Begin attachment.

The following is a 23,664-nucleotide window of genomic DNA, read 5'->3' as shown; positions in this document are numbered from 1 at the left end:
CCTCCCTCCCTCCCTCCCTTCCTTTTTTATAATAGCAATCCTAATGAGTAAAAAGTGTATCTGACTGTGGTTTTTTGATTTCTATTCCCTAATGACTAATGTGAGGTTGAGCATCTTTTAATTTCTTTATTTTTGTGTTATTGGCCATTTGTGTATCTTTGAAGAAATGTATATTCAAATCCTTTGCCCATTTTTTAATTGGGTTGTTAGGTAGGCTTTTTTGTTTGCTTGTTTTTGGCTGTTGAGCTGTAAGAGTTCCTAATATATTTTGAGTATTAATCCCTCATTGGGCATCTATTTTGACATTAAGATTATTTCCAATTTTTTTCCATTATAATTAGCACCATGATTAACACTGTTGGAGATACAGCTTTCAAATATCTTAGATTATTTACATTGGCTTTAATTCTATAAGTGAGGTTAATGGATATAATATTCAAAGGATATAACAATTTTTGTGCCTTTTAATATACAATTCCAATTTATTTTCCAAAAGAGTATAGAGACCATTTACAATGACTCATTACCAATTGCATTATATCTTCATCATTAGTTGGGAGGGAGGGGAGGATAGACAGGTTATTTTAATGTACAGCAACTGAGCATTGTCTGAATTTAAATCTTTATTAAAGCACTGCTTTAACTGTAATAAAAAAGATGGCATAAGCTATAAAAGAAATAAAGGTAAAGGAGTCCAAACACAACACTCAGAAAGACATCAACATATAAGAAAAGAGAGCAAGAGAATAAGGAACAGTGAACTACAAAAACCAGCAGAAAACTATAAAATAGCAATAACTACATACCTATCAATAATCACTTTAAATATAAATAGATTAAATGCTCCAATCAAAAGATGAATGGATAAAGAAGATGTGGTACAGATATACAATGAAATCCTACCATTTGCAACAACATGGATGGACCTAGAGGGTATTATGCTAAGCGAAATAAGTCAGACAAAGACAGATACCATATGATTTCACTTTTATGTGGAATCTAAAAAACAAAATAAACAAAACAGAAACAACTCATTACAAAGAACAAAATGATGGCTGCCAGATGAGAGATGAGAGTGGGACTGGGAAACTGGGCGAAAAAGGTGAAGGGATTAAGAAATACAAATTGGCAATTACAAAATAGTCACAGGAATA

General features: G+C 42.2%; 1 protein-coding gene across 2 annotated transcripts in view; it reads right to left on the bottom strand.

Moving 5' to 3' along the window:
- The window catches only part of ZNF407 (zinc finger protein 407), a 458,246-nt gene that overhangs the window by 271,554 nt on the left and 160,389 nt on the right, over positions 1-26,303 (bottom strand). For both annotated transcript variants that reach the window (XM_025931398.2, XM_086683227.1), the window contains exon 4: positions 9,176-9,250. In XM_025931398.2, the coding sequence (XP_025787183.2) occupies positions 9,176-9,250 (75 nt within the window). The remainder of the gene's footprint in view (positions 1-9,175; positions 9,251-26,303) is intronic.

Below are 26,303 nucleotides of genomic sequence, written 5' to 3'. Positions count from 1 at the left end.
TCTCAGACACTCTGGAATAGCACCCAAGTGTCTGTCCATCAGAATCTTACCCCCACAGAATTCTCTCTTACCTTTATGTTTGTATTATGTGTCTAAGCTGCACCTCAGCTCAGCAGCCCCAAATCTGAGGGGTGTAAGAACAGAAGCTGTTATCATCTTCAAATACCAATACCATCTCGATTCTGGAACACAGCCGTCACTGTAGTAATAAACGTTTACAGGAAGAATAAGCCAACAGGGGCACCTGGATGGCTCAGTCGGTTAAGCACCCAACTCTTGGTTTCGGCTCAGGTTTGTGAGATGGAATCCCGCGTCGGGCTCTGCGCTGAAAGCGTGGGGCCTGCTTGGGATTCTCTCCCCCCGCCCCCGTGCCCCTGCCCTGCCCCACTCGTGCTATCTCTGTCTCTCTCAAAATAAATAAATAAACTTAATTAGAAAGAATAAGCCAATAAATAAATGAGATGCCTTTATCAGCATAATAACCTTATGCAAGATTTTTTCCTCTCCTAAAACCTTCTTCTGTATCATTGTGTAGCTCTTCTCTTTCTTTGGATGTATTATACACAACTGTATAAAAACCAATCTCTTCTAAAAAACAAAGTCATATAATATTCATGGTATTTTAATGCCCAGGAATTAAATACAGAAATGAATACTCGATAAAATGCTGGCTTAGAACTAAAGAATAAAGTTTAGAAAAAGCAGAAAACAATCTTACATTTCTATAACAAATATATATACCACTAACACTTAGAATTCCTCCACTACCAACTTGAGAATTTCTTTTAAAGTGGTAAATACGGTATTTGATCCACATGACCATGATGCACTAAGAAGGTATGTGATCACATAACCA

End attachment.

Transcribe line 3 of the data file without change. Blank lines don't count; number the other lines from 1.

General features: G+C 42.2%; 1 protein-coding gene across 2 annotated transcripts in view; it reads right to left on the bottom strand.